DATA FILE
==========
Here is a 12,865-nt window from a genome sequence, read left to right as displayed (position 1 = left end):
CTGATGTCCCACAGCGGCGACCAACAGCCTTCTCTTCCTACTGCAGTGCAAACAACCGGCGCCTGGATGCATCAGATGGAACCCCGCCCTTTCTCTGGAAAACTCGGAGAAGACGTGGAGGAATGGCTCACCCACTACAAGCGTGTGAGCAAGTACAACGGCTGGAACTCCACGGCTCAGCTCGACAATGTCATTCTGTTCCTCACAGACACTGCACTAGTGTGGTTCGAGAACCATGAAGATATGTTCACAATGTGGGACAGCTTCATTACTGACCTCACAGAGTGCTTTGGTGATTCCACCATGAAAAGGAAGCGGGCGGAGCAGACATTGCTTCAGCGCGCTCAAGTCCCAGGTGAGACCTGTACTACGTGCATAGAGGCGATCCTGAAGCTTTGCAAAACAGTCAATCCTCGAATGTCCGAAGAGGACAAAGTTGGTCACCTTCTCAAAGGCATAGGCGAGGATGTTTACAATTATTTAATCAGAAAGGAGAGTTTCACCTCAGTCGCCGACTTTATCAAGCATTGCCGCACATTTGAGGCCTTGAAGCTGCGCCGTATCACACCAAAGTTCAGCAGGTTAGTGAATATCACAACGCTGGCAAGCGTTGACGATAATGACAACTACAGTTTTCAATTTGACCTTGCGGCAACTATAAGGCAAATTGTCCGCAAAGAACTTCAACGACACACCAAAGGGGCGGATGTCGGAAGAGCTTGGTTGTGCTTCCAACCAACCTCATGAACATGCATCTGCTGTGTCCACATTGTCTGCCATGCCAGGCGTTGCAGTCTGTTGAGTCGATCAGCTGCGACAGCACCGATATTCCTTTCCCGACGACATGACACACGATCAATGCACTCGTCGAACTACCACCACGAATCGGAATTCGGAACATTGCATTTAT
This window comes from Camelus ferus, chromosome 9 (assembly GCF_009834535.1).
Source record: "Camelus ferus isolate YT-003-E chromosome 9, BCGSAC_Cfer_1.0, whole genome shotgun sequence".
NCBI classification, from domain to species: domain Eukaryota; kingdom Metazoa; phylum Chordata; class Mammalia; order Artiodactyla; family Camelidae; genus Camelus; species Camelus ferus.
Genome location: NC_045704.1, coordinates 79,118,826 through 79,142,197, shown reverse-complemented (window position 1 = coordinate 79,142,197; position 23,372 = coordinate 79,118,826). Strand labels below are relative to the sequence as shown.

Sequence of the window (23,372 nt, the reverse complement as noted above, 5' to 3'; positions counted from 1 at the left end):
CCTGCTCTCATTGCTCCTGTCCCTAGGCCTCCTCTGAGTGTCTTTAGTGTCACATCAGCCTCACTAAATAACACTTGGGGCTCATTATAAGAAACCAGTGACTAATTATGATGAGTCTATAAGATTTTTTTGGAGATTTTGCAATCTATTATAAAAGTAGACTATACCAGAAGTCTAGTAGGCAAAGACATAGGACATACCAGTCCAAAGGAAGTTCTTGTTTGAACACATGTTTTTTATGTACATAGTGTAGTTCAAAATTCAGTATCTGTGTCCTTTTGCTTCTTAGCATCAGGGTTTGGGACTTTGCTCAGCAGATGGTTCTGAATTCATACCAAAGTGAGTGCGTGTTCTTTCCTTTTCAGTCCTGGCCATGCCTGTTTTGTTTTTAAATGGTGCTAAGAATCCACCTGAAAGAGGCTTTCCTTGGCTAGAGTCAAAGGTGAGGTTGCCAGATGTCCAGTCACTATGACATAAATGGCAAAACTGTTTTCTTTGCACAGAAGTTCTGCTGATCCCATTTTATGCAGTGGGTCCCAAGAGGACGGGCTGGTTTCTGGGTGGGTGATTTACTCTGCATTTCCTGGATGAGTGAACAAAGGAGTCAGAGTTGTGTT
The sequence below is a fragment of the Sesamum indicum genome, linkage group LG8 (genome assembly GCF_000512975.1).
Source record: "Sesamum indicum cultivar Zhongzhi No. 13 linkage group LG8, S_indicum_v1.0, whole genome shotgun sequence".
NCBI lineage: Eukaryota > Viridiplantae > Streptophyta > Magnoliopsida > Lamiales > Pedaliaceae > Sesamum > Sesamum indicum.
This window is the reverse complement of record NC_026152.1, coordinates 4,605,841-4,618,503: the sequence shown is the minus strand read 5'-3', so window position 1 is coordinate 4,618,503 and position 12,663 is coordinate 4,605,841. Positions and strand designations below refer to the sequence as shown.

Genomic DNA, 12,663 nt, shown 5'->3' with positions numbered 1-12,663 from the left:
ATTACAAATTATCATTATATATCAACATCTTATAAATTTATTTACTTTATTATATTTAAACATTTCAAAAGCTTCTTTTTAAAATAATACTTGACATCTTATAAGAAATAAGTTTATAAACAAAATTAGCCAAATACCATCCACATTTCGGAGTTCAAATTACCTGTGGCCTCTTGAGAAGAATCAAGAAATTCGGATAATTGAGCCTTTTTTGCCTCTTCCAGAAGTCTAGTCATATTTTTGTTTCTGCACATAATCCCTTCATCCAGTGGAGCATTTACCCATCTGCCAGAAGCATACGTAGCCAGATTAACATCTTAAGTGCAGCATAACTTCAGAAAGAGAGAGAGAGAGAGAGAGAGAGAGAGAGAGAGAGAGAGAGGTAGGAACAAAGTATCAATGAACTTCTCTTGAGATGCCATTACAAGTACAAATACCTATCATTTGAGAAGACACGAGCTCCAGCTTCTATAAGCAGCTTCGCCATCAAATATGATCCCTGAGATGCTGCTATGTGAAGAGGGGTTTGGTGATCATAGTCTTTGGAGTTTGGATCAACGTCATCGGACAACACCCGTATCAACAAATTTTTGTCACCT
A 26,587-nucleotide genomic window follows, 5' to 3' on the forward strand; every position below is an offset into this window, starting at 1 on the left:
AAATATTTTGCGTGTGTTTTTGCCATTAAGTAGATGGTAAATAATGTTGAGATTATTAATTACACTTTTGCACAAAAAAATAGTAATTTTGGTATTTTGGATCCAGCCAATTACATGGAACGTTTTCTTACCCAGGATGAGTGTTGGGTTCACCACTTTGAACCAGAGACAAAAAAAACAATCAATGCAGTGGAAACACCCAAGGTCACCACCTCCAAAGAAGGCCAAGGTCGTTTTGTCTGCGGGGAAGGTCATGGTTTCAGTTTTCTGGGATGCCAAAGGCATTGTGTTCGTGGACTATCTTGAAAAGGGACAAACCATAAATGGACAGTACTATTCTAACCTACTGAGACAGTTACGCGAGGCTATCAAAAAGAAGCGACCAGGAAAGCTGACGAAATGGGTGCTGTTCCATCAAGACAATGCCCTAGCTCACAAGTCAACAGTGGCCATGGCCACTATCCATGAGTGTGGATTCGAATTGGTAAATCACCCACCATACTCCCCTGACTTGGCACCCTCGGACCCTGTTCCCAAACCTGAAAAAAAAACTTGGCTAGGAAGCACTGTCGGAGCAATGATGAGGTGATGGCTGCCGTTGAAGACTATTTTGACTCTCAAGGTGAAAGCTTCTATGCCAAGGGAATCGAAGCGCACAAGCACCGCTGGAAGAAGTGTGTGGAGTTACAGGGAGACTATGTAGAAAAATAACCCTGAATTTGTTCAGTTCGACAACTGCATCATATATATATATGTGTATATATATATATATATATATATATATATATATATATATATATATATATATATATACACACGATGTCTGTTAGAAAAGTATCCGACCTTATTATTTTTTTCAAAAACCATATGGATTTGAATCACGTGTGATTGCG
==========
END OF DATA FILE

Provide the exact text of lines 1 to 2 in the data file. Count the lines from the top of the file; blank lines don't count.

Here is a 12,865-nt window from a genome sequence, read left to right as displayed (position 1 = left end):
CTGATGTCCCACAGCGGCGACCAACAGCCTTCTCTTCCTACTGCAGTGCAAACAACCGGCGCCTGGATGCATCAGATGGAACCCCGCCCTTTCTCTGGAAAACTCGGAGAAGACGTGGAGGAATGGCTCACCCACTACAAGCGTGTGAGCAAGTACAACGGCTGGAACTCCACGGCTCAGCTCGACAATGTCATTCTGTTCCTCACAGACACTGCACTAGTGTGGTTCGAGAACCATGAAGATATGTTCACAATGTGGGACAGCTTCATTACTGACCTCACAGAGTGCTTTGGTGATTCCACCATGAAAAGGAAGCGGGCGGAGCAGACATTGCTTCAGCGCGCTCAAGTCCCAGGTGAGACCTGTACTACGTGCATAGAGGCGATCCTGAAGCTTTGCAAAACAGTCAATCCTCGAATGTCCGAAGAGGACAAAGTTGGTCACCTTCTCAAAGGCATAGGCGAGGATGTTTACAATTATTTAATCAGAAAGGAGAGTTTCACCTCAGTCGCCGACTTTATCAAGCATTGCCGCACATTTGAGGCCTTGAAGCTGCGCCGTATCACACCAAAGTTCAGCAGGTTAGTGAATATCACAACGCTGGCAAGCGTTGACGATAATGACAACTACAGTTTTCAATTTGACCTTGCGGCAACTATAAGGCAAATTGTCCGCAAAGAACTTCAACGACACACCAAAGGGGCGGATGTCGGAAGAGCTTGGTTGTGCTTCCAACCAACCTCATGAACATGCATCTGCTGTGTCCACATTGTCTGCCATGCCAGGCGTTGCAGTCTGTTGAGTCGATCAGCTGCGACAGCACCGATATTCCTTTCCCGACGACATGACACACGATCAATGCACTCGTCGAACTACCACCACGAATCGGAATTCGGAACATTGCATTTAT